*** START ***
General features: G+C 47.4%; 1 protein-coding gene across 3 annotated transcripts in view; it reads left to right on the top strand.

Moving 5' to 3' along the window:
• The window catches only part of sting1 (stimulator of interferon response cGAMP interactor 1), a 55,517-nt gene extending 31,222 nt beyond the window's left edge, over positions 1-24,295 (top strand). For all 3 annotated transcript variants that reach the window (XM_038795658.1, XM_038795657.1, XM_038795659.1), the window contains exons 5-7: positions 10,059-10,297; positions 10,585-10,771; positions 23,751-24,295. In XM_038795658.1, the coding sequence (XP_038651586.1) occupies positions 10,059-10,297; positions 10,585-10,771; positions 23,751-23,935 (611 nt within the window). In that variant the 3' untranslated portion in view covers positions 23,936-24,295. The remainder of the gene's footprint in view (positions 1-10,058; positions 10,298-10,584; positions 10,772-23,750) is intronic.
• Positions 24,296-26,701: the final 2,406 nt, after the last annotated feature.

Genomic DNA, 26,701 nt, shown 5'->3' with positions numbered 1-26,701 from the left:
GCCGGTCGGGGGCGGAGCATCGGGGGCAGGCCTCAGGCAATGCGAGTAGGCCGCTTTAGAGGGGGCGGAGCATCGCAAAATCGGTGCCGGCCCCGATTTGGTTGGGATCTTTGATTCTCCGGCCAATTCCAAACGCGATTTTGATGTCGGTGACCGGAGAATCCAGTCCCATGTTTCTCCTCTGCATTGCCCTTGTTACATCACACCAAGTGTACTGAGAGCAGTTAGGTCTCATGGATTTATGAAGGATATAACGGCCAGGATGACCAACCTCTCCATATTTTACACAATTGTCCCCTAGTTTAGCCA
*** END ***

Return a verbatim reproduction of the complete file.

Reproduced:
General features: G+C 47.4%; 1 protein-coding gene across 3 annotated transcripts in view; it reads left to right on the top strand.

Moving 5' to 3' along the window:
• The window catches only part of sting1 (stimulator of interferon response cGAMP interactor 1), a 55,517-nt gene extending 31,222 nt beyond the window's left edge, over positions 1-24,295 (top strand). For all 3 annotated transcript variants that reach the window (XM_038795658.1, XM_038795657.1, XM_038795659.1), the window contains exons 5-7: positions 10,059-10,297; positions 10,585-10,771; positions 23,751-24,295. In XM_038795658.1, the coding sequence (XP_038651586.1) occupies positions 10,059-10,297; positions 10,585-10,771; positions 23,751-23,935 (611 nt within the window). In that variant the 3' untranslated portion in view covers positions 23,936-24,295. The remainder of the gene's footprint in view (positions 1-10,058; positions 10,298-10,584; positions 10,772-23,750) is intronic.
• Positions 24,296-26,701: the final 2,406 nt, after the last annotated feature.

Genomic DNA, 26,701 nt, shown 5'->3' with positions numbered 1-26,701 from the left:
GCCGGTCGGGGGCGGAGCATCGGGGGCAGGCCTCAGGCAATGCGAGTAGGCCGCTTTAGAGGGGGCGGAGCATCGCAAAATCGGTGCCGGCCCCGATTTGGTTGGGATCTTTGATTCTCCGGCCAATTCCAAACGCGATTTTGATGTCGGTGACCGGAGAATCCAGTCCCATGTTTCTCCTCTGCATTGCCCTTGTTACATCACACCAAGTGTACTGAGAGCAGTTAGGTCTCATGGATTTATGAAGGATATAACGGCCAGGATGACCAACCTCTCCATATTTTACACAATTGTCCCCTAGTTTAGCCA